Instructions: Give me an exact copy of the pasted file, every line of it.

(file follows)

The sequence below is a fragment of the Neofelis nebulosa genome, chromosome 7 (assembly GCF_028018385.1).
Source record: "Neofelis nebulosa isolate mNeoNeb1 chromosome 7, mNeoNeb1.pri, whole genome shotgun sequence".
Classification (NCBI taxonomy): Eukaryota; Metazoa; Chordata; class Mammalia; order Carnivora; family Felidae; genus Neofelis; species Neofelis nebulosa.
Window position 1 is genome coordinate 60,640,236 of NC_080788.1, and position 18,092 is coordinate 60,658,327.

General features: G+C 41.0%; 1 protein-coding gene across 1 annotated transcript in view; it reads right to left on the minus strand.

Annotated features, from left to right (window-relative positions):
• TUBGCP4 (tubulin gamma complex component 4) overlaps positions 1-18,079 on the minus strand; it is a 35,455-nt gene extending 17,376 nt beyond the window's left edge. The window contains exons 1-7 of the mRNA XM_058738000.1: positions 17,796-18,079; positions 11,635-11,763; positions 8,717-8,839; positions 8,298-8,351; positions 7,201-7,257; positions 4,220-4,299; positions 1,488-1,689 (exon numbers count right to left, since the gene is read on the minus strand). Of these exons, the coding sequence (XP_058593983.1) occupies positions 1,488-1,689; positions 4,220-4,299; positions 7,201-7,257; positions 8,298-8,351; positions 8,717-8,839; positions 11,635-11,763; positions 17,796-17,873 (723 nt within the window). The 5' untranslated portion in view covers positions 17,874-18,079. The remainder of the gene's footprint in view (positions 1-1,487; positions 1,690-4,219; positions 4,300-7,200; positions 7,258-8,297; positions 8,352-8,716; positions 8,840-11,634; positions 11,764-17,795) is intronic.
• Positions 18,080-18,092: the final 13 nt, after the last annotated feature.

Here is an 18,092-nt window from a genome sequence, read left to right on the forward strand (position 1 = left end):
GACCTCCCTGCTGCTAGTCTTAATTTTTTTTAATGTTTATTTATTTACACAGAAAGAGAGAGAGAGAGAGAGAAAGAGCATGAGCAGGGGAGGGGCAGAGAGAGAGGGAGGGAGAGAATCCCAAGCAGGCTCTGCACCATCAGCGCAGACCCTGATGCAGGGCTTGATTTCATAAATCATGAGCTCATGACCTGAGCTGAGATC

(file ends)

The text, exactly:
The sequence below is a fragment of the Neofelis nebulosa genome, chromosome 7 (assembly GCF_028018385.1).
Source record: "Neofelis nebulosa isolate mNeoNeb1 chromosome 7, mNeoNeb1.pri, whole genome shotgun sequence".
Classification (NCBI taxonomy): Eukaryota; Metazoa; Chordata; class Mammalia; order Carnivora; family Felidae; genus Neofelis; species Neofelis nebulosa.
Window position 1 is genome coordinate 60,640,236 of NC_080788.1, and position 18,092 is coordinate 60,658,327.

General features: G+C 41.0%; 1 protein-coding gene across 1 annotated transcript in view; it reads right to left on the minus strand.

Annotated features, from left to right (window-relative positions):
• TUBGCP4 (tubulin gamma complex component 4) overlaps positions 1-18,079 on the minus strand; it is a 35,455-nt gene extending 17,376 nt beyond the window's left edge. The window contains exons 1-7 of the mRNA XM_058738000.1: positions 17,796-18,079; positions 11,635-11,763; positions 8,717-8,839; positions 8,298-8,351; positions 7,201-7,257; positions 4,220-4,299; positions 1,488-1,689 (exon numbers count right to left, since the gene is read on the minus strand). Of these exons, the coding sequence (XP_058593983.1) occupies positions 1,488-1,689; positions 4,220-4,299; positions 7,201-7,257; positions 8,298-8,351; positions 8,717-8,839; positions 11,635-11,763; positions 17,796-17,873 (723 nt within the window). The 5' untranslated portion in view covers positions 17,874-18,079. The remainder of the gene's footprint in view (positions 1-1,487; positions 1,690-4,219; positions 4,300-7,200; positions 7,258-8,297; positions 8,352-8,716; positions 8,840-11,634; positions 11,764-17,795) is intronic.
• Positions 18,080-18,092: the final 13 nt, after the last annotated feature.

Here is an 18,092-nt window from a genome sequence, read left to right on the forward strand (position 1 = left end):
GACCTCCCTGCTGCTAGTCTTAATTTTTTTTAATGTTTATTTATTTACACAGAAAGAGAGAGAGAGAGAGAGAAAGAGCATGAGCAGGGGAGGGGCAGAGAGAGAGGGAGGGAGAGAATCCCAAGCAGGCTCTGCACCATCAGCGCAGACCCTGATGCAGGGCTTGATTTCATAAATCATGAGCTCATGACCTGAGCTGAGATC